New Orleans has only gradually resurrected itself after the city drowned five years ago this week following Hurricane Katrina. That process echoes an unpleasantly familiar drama that has played out countless times around the world during human history.
Building on the coasts and near the fertile floodplains of a river has allowed settlements access to water for trade and agriculture since the earliest days of Egypt and Mesopotamia, according to Greg Aldrete, a historian at the University of Wisconsin in Green Bay. That choice has often come back to haunt people when the floodwaters rose.
"That tension has existed since the very dawn of civilization," Aldrete told LiveScience. "People tend to build cities in floodplains." [Graphic:What Happened in New Orleans]
Disaster has frequently followed, even if none has quite rivaled the biblical flood which set Noah's ark afloat. The Mississippi River broke through the levees and displaced hundreds of thousands of Americans in seven states in 1927. China has historically suffered great loss of life through floods, including the 1931 flooding of the Yellow River that may have killed millions.
Humans have tried to control the waters with levees and dams, essentially rerouting Mother Nature using a complex network of barriers. But the most massive engineering projects can often lead to even more complex problems, experts say – especially if planners fail to prepare for the worst. And then there's the expense, as some vulnerable towns and cities just can't afford a massive engineering project to keep out floodwaters in some future storm.
Levees did not save New Orleans during the extreme events of 2005, when Hurricane Katrina only sideswiped the city rather than striking it directly. Now the U.S. Army Corps of Engineers labors to build an extensive system of defenses to replace what had been "a system in name only," according to its report on the Katrina catastrophe.
Other concerns exist for the 1,600 miles (2,574 kilometers) of earthen levees protecting the city of Sacramento, Calif., a sprawling inland community with extensive suburbs all situated at the confluence of the Sacramento and American rivers. The aged system requires both repairs and upgrades to get it up to current design standards, said Tom Brandon, a civil and environmental engineer at Virginia Tech.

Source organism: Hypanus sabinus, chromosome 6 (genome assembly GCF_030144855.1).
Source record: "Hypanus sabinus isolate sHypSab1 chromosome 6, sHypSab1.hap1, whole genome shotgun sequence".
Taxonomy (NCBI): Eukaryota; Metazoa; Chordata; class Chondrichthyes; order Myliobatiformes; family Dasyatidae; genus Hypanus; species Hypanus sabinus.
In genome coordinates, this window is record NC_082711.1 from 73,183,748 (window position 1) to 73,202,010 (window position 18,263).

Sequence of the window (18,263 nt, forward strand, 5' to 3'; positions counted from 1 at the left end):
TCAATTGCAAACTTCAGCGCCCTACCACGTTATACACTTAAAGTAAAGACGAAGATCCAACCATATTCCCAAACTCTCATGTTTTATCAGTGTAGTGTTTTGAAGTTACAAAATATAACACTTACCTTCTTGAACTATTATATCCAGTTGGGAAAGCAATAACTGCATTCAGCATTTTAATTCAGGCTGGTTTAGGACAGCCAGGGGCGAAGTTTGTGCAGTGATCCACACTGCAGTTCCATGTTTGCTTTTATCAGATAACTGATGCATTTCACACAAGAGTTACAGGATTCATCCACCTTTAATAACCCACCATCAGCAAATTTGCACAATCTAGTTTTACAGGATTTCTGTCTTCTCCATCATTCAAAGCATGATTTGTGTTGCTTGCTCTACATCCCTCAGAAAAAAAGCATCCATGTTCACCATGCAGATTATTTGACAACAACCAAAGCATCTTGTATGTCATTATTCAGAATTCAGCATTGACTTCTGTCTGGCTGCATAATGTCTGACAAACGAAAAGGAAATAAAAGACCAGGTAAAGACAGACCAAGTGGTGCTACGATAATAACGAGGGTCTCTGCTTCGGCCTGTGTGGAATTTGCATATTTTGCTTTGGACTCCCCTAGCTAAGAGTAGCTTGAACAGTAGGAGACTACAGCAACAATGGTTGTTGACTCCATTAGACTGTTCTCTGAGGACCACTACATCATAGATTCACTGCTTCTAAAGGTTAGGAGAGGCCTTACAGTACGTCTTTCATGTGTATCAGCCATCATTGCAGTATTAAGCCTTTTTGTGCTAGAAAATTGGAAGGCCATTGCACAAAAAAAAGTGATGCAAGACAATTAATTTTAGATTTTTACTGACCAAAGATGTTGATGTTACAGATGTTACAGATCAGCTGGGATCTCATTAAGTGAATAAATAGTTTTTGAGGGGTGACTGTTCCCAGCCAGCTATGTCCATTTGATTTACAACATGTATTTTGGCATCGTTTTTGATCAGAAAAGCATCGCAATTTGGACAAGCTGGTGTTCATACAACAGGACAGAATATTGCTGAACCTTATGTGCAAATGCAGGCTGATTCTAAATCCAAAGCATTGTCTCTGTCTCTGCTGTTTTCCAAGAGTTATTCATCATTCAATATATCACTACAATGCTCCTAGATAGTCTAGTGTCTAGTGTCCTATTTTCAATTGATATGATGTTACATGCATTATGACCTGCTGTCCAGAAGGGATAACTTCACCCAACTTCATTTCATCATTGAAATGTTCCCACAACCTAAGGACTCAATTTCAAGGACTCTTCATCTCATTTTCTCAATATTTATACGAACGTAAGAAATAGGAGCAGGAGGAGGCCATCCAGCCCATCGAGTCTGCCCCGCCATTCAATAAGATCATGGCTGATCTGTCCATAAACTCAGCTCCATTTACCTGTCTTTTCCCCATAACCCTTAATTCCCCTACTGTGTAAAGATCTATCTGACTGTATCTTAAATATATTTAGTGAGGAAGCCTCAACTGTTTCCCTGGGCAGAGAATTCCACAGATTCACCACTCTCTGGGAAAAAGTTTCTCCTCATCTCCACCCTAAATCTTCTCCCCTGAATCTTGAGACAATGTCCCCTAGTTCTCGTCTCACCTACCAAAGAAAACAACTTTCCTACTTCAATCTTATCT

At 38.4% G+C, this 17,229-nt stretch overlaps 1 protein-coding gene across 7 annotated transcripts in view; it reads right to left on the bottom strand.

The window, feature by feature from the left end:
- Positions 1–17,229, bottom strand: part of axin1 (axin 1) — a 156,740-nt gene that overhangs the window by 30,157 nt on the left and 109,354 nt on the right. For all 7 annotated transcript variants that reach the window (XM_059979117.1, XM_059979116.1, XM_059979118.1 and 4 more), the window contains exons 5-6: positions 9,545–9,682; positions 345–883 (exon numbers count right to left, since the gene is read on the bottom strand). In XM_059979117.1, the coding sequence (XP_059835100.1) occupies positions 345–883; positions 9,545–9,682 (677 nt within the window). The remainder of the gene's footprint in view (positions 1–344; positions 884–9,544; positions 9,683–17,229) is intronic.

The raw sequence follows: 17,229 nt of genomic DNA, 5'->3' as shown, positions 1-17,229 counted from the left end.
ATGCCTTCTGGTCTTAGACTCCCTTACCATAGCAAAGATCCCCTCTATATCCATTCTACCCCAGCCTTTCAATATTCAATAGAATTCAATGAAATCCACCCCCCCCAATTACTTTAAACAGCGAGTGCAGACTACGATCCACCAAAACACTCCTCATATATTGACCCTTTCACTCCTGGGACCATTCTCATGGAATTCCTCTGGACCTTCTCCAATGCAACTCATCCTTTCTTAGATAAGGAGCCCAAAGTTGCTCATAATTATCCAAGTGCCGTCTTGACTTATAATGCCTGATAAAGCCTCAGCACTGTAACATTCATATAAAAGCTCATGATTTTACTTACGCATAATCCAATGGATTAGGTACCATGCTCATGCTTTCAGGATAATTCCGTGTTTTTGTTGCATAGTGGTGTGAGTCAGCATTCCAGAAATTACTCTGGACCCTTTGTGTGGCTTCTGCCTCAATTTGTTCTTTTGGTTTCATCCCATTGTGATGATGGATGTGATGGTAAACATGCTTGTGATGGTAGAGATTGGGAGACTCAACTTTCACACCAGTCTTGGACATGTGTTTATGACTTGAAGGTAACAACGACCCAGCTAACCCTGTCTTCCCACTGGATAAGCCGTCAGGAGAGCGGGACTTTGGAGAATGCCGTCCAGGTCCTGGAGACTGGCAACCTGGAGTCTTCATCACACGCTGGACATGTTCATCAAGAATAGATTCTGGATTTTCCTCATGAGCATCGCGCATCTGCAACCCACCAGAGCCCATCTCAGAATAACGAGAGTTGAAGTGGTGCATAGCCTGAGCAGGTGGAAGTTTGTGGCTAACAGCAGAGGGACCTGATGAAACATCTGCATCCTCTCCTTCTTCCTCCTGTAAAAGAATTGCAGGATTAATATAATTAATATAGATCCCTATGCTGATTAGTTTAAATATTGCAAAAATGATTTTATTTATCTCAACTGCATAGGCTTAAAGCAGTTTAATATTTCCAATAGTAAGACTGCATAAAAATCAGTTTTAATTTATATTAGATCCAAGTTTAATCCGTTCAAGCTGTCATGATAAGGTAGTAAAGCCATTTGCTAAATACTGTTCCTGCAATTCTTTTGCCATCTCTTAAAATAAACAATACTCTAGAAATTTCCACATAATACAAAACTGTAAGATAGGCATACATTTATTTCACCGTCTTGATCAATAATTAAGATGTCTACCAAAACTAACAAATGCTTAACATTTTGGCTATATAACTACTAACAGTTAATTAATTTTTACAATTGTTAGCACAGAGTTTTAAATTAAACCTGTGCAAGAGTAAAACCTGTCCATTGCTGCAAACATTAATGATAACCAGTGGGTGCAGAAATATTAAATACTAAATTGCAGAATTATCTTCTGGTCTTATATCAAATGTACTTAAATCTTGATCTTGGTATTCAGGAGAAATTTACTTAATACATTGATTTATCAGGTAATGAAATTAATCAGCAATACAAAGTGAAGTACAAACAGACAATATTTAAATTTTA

Scientific reports have characterized Sacramento, the state’s capital, as a disaster waiting to happen next time a major flood strikes.
"The consequences of failure there are great – perhaps billions of dollars of damage," Brandon said.
Those considerations come at a time when many regions around the world have been stricken by floods. Surging waters have stranded or displaced millions of people in hard-hit Pakistan, China and Niger during August alone.
When the levees don't exist
This month has spelled bad news for many U.S. communities as well. For instance, the 56,000-person town of Ames, Iowa endured record flood levels as water overflowed from Squaw Creek and the South Skunk River in early August.
Both waterways eventually lead to the Mississippi River, where an extensive system of privately owned levees keeps the floodwaters contained — at least some of the time. But Ames has no protective levees besides natural sediment buildup or raised roads, said William Simpkins, a hydrogeologist at Iowa State University.
As a result, many Ames buildings on the local floodplain were underwater. Some businesses such as Happy Joe's Pizza have given up after the recent flood damage, Simpkins said. The pizza parlor had built a small wall to protect itself against the 1993 flood levels, but to no avail.
The local Wal-Mart and Target both survived because they had raised their ground levels above the "100-year floodplain," but that presents too expensive a solution for most of the town.
Of course, nobody even knows if the latest flooding represents a 100-year event or a 500-year event, Simpkins said. The term 100-year flood itself can also become misleading.
"I think people are under the illusion that if there's a 100-year flood one year, you're not going to have one the next year," Simpkins told LiveScience. "But in 2008 there was a large flood, and the one a few weeks ago was even bigger."
Levees or even a dam might help control future flooding. But Simpkins said that taxpayers may balk at the expense, and pointed out that existing dams face criticisms about how well they manage water levels.
"Better planning on the floodplain and incentives for businesses to move to high ground might be cheaper in the long run than building a multimillion-dollar dam," Simpkins said.
Plenty of dams exist in the Western United States for managing water supplies and generating electricity, along with flood control. But big problems accompany big dams, said John Byrne, director of the University of Delaware's Center for Energy and Environmental Policy.